Common problems helped by KMI

Do you suffer from shin splints?

It is common for athletes to suffer from shin splints. Many do not know they can be resolved through KMI Structural Integration.

Shin splints is a term used to describe medial tibial stress syndrome which is felt as pain and inflammation on the inside or more rarely, outside of the shin bone (tibia).   For the lower leg to function correctly all the muscles need to freely slide over each other, expanding and contracting as the foot moves.  When tightness or imbalance of these muscles occurs, fascial connections to the tibia become strained causing pain. What is fascia? Please click here for more information.

The diagram below shows the anatomy of the lower leg, looking internally from above, below the knee.  The area of shin splints being identified by the red box on the left.  The lower leg can be split into four fascial compartments  published by Tom Myers in Anatomy Trains 2001. 

Shin Splint Image July 2013

Within each fascial compartmenBone Structuret, each muscle has its own fascial wrapping.  When running, the demand for function is greater, impact and planes of motion increase because of varying terrain and techniques.  Incorrect function, over training and/or lack of stretching can lead to muscle tightness.  When muscles don’t contract or expand as they should, the fascial wrappings which connect to the periosteum of the tibia become over stretched and strained causing inflammation and pain - shin splints.

To relieve shin splints, many sufferers rest and begin running gradually with the aim of improving muscle contractile ability and function.  However this may take time and does not work for everyone.  KMI Structural Integration can remove these fascial restrictions, release tightness held in the muscles of the lower leg and regain correct function.

How is KMI Structural Integration different to a normal massage?

Massage is excellent for restoring muscle function and improving blood flow. KMI Structural Integration works at a deeper fascial level.  When looking at person with shin splints, the whole gait of the foot and leg is assessed.  The aim is not only to relieve the pain of shin splints but also restore correct balance and function of the foot and leg which affects whole body balance and function. 

To find out more, please contact Angela Donovan of Structural Balance

Back to common problems

Common problems helped by KMI

Do you suffer from shin splints?

It is common for athletes to suffer from shin splints. Many do not know they can be resolved through KMI Structural Integration.

Shin splints is a term used to describe medial tibial stress syndrome which is felt as pain and inflammation on the inside or more rarely, outside of the shin bone (tibia).   For the lower leg to function correctly all the muscles need to freely slide over each other, expanding and contracting as the foot moves.  When tightness or imbalance of these muscles occurs, fascial connections to the tibia become strained causing pain. What is fascia? Please click here for more information.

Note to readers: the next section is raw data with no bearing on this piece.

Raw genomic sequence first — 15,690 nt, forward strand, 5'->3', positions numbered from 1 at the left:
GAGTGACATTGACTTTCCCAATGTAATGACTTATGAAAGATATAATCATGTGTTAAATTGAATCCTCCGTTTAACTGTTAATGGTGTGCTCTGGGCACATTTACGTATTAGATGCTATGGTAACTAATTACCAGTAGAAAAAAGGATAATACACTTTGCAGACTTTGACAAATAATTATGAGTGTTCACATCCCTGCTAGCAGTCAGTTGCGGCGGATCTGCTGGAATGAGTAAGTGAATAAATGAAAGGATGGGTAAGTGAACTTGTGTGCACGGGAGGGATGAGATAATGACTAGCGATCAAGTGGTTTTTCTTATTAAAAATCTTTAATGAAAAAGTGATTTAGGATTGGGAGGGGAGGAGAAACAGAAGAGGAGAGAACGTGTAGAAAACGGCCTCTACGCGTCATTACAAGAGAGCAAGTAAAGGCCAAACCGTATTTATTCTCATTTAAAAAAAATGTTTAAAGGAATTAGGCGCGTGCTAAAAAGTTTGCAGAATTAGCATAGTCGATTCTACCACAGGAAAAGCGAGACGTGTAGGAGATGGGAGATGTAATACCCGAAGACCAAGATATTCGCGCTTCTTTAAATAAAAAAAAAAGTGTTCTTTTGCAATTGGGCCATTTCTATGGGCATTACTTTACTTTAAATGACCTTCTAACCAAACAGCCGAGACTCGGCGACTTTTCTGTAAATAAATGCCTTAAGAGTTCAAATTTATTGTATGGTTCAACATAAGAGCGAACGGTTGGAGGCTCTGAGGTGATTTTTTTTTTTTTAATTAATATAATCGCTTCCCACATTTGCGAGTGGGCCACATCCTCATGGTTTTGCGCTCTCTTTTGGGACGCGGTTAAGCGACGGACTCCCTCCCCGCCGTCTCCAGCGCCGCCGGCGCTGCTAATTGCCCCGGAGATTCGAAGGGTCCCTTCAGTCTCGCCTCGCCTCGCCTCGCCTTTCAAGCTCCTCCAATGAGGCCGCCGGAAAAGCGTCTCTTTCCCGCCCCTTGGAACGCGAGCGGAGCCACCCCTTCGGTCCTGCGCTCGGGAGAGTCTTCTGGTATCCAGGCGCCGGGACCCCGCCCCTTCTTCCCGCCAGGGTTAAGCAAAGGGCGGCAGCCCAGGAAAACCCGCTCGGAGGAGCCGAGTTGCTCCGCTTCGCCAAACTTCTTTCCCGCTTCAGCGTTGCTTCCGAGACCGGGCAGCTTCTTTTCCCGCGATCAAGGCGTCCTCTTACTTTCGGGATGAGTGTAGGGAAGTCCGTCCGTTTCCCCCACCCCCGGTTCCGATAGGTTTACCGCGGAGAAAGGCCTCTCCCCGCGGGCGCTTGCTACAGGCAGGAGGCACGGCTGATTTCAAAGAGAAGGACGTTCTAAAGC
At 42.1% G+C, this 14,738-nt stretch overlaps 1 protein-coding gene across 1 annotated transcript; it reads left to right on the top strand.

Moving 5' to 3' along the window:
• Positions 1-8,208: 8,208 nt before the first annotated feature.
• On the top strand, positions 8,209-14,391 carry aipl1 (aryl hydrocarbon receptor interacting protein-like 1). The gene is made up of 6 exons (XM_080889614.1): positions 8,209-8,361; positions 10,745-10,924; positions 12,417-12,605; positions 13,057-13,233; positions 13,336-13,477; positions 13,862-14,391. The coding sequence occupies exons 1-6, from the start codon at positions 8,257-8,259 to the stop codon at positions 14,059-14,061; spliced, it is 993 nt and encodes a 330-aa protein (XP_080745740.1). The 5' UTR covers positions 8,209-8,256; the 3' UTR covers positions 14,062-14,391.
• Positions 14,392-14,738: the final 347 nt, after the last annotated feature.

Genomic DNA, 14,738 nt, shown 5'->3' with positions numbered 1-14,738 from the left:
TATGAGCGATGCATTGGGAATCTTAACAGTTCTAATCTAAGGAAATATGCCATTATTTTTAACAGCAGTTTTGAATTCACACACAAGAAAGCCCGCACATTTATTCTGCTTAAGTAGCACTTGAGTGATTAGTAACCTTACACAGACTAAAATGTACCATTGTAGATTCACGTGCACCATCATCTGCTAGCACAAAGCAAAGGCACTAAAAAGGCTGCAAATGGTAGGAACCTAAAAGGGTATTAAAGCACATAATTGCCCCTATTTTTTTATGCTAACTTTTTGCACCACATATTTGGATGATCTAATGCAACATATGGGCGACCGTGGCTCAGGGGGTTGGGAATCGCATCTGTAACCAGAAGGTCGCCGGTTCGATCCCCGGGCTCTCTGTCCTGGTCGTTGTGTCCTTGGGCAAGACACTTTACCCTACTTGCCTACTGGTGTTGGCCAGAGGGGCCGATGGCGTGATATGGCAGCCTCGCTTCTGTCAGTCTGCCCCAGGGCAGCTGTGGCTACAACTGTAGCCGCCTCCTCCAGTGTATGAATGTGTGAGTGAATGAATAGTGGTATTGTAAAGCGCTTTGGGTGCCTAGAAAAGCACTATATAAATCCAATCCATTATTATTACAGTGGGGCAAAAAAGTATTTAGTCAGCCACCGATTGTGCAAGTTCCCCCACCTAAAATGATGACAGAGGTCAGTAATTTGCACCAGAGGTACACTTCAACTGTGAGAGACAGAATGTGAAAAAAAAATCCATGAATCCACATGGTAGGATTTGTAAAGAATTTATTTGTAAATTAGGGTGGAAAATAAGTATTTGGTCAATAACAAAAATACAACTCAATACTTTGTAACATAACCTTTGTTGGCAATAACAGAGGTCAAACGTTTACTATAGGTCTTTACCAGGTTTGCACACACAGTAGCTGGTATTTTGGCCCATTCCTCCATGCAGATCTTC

The diagram below shows the anatomy of the lower leg, looking internally from above, below the knee.  The area of shin splints being identified by the red box on the left.  The lower leg can be split into four fascial compartments  published by Tom Myers in Anatomy Trains 2001. 

Shin Splint Image July 2013

Within each fascial compartmenBone Structuret, each muscle has its own fascial wrapping.  When running, the demand for function is greater, impact and planes of motion increase because of varying terrain and techniques.  Incorrect function, over training and/or lack of stretching can lead to muscle tightness.  When muscles don’t contract or expand as they should, the fascial wrappings which connect to the periosteum of the tibia become over stretched and strained causing inflammation and pain - shin splints.

To relieve shin splints, many sufferers rest and begin running gradually with the aim of improving muscle contractile ability and function.  However this may take time and does not work for everyone.  KMI Structural Integration can remove these fascial restrictions, release tightness held in the muscles of the lower leg and regain correct function.

How is KMI Structural Integration different to a normal massage?

Massage is excellent for restoring muscle function and improving blood flow. KMI Structural Integration works at a deeper fascial level.  When looking at person with shin splints, the whole gait of the foot and leg is assessed.  The aim is not only to relieve the pain of shin splints but also restore correct balance and function of the foot and leg which affects whole body balance and function. 

To find out more, please contact Angela Donovan of Structural Balance

Back to common problems

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A. Donovan BCSI(CM)
St James Meadow Road
Leamington Spa
Warwickshire
CV32 6BZ

Telephone: 07950 028 016

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